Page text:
Look after your health – This will require planning.
♦ Eat well – You need to be eating healthy food regularly. Plan a way that works for you. Maybe you can cook larger portions and freeze meals for later.
♦ Sleep – What can you change to get enough sleep? There are some common practices you can do if you are having trouble getting to sleep. Like having a routine, turning off all media an hour before sleep, and reading before bed. Try one of the herbal teas to help you relax, and pure lavender oil essence on your pillow is a wonderful way to float off to sleep.
If it is unrealistic to plan for 8 hours of sleep then consider planning two four hour sleeps across you 24 hour day.
♦ Exercise – How can you organise some regular exercise into your daily schedule? It might be a short walk – fresh air, exercise and sun can do wonders. You could use an exercise video or attend a class. Or put on your favourite music to dance to when no one is watching :-)
♦ Learn how to relax – You will benefit by learning mindfulness. This has been found to both calm emotionally charged neural pathways and help develop new ones. There are many ways you can practice mindfulness, not necessarily sitting in the yogi pose! Mindfulness is even achieved through focused movement such as Yoga, Tai Chi and Gigong.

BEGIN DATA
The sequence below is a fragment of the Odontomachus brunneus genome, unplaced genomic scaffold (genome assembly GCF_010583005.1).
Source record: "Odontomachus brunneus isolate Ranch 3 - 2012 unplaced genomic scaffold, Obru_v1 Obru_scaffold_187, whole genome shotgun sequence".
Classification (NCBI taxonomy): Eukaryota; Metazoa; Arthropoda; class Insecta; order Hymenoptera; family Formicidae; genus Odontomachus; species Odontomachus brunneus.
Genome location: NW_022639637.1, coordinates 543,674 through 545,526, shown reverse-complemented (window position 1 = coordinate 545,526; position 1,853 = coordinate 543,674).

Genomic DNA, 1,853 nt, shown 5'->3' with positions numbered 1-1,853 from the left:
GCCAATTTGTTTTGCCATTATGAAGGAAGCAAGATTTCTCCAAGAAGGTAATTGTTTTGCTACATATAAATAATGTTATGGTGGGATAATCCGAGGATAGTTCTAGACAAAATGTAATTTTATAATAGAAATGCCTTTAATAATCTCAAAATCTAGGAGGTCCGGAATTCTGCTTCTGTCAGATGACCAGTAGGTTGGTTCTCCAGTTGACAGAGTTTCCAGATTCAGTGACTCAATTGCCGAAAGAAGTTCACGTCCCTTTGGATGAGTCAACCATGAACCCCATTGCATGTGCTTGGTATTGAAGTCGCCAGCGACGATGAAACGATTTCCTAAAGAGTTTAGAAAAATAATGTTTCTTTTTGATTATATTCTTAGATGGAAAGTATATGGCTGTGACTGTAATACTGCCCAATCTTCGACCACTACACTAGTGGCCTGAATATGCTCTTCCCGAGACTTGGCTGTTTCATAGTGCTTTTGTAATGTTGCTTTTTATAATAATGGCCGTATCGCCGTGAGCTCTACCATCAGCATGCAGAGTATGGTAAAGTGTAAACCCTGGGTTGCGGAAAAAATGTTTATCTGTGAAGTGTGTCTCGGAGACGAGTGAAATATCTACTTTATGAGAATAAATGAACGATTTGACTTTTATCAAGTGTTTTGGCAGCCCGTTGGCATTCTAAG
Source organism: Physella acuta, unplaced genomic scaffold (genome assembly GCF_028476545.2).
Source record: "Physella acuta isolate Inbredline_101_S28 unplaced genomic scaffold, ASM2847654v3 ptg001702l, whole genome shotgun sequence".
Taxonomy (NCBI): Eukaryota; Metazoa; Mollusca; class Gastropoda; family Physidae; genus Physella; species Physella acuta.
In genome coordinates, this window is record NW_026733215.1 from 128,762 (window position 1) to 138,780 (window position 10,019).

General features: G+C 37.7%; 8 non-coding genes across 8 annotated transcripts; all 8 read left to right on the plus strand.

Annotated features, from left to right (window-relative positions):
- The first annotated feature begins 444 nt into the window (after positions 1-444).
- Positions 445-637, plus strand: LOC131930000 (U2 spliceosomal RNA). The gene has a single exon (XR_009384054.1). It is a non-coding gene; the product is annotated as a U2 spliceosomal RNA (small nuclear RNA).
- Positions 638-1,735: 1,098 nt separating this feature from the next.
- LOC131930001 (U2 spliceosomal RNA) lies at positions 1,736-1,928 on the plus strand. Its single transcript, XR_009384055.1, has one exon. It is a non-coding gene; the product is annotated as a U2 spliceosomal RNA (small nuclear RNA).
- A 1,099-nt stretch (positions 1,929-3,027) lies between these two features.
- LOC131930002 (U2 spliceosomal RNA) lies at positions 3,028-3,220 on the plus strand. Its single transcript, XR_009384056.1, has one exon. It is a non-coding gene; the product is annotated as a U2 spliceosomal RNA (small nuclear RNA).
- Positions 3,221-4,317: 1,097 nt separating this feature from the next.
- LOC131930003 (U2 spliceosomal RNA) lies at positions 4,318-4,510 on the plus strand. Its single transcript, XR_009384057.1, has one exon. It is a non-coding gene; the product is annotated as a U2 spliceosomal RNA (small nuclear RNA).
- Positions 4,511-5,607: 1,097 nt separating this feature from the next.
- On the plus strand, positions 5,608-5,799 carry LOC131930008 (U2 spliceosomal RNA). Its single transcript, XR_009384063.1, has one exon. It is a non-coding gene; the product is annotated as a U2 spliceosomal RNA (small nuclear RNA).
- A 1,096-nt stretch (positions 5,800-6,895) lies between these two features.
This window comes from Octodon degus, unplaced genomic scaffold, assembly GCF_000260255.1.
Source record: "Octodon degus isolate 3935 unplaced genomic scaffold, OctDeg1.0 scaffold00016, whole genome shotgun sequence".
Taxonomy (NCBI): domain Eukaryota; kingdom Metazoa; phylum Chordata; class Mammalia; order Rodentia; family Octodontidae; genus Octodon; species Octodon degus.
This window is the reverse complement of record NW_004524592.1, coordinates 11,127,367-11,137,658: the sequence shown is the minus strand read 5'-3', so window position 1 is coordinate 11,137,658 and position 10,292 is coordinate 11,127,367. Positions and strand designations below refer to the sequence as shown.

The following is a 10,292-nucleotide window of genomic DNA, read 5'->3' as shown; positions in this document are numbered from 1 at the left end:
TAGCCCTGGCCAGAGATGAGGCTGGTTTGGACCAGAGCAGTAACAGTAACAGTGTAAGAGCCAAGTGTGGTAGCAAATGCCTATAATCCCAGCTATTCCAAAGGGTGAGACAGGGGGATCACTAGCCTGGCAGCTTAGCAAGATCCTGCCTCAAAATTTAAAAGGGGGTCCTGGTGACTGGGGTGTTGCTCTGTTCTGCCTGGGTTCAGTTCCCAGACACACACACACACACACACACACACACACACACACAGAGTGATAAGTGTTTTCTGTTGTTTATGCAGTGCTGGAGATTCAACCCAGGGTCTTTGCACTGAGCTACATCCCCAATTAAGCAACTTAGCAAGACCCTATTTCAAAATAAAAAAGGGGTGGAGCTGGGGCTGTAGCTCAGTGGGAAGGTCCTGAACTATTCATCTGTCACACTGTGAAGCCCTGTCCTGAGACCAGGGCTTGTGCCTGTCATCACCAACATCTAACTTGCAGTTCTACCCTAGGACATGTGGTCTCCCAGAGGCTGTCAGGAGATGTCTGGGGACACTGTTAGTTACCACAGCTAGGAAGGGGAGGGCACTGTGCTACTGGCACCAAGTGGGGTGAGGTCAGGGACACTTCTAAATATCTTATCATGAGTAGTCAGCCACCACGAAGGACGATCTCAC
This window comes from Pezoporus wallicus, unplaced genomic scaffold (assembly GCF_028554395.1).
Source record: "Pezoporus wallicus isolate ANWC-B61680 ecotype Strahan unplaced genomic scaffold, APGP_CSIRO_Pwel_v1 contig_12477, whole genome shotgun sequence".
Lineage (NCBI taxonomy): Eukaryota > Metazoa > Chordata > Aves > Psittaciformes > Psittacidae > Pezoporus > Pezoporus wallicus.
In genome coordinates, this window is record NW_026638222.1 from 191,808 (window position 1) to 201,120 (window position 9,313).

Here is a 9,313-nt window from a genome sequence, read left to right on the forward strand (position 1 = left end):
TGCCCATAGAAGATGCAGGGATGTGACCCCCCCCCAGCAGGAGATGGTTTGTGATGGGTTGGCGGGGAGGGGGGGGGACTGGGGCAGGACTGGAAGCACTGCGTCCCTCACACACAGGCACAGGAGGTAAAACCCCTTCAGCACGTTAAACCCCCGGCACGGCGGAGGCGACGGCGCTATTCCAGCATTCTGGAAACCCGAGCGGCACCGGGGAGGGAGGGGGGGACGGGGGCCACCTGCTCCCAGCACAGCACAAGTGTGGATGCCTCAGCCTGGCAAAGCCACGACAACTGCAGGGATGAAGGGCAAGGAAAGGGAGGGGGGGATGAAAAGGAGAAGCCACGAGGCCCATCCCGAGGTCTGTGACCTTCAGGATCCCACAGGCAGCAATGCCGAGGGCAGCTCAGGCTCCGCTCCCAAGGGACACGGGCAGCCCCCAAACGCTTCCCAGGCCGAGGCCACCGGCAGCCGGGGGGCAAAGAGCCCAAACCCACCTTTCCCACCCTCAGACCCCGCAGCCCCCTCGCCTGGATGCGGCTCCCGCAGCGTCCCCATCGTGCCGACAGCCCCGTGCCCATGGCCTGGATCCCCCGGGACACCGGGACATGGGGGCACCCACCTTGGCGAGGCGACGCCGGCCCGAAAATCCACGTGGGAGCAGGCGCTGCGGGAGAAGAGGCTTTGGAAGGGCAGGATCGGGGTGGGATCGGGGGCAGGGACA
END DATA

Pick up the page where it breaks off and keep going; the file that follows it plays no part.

Get as organised as realistically possible – If you feel in control you are less likely to be affected by stress and anxiety. It will make it easier for someone to take over when you need a break too. For example:
♦ Keep a calendar of daily routines
♦ Keep important information such as scripts and emergency details in one place
♦ Have a list of what is required for when a support person steps in
We have covered the risk to your health, and the why and how you can take better care of yourself. But as you know this is a long distant run and not a sprint, so I encourage to remain vigilant about your own needs. The best way to do this is by staying connected - in particular ensuring you have people you can speak openly with.
If you have been struggling for a while you may need extra support to implement a self-care strategy. If this is you then please call me for a Free 15 minute consultation. We can talk about what is going on for you and I can answer any questions you might have. If I am with a client I will get back to you as soon as I can.
Did you enjoy this blog post? Then add yourself to my list.